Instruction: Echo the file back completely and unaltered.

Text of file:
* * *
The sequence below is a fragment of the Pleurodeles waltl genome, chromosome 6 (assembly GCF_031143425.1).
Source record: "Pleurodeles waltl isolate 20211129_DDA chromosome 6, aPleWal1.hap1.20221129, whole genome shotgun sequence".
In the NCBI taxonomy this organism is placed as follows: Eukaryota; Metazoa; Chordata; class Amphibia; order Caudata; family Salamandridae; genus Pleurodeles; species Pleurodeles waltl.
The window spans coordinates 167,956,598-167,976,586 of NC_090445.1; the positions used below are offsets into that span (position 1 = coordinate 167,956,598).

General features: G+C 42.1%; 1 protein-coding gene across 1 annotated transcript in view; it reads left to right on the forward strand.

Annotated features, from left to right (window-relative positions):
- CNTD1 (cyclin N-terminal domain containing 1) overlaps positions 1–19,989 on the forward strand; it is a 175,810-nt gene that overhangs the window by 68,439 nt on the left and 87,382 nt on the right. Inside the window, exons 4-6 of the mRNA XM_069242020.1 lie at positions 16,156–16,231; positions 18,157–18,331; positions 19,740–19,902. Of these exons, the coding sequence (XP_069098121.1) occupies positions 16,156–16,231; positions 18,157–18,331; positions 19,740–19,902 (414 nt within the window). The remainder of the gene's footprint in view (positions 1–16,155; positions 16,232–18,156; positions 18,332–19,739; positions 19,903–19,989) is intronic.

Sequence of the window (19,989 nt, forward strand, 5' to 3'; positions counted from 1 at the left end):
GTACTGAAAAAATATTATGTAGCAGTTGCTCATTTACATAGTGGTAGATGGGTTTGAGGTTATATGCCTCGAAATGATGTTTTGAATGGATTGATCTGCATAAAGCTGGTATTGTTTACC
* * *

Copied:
The sequence below is a fragment of the Pleurodeles waltl genome, chromosome 6 (assembly GCF_031143425.1).
Source record: "Pleurodeles waltl isolate 20211129_DDA chromosome 6, aPleWal1.hap1.20221129, whole genome shotgun sequence".
In the NCBI taxonomy this organism is placed as follows: Eukaryota; Metazoa; Chordata; class Amphibia; order Caudata; family Salamandridae; genus Pleurodeles; species Pleurodeles waltl.
The window spans coordinates 167,956,598-167,976,586 of NC_090445.1; the positions used below are offsets into that span (position 1 = coordinate 167,956,598).

General features: G+C 42.1%; 1 protein-coding gene across 1 annotated transcript in view; it reads left to right on the forward strand.

Annotated features, from left to right (window-relative positions):
- CNTD1 (cyclin N-terminal domain containing 1) overlaps positions 1–19,989 on the forward strand; it is a 175,810-nt gene that overhangs the window by 68,439 nt on the left and 87,382 nt on the right. Inside the window, exons 4-6 of the mRNA XM_069242020.1 lie at positions 16,156–16,231; positions 18,157–18,331; positions 19,740–19,902. Of these exons, the coding sequence (XP_069098121.1) occupies positions 16,156–16,231; positions 18,157–18,331; positions 19,740–19,902 (414 nt within the window). The remainder of the gene's footprint in view (positions 1–16,155; positions 16,232–18,156; positions 18,332–19,739; positions 19,903–19,989) is intronic.

Sequence of the window (19,989 nt, forward strand, 5' to 3'; positions counted from 1 at the left end):
GTACTGAAAAAATATTATGTAGCAGTTGCTCATTTACATAGTGGTAGATGGGTTTGAGGTTATATGCCTCGAAATGATGTTTTGAATGGATTGATCTGCATAAAGCTGGTATTGTTTACC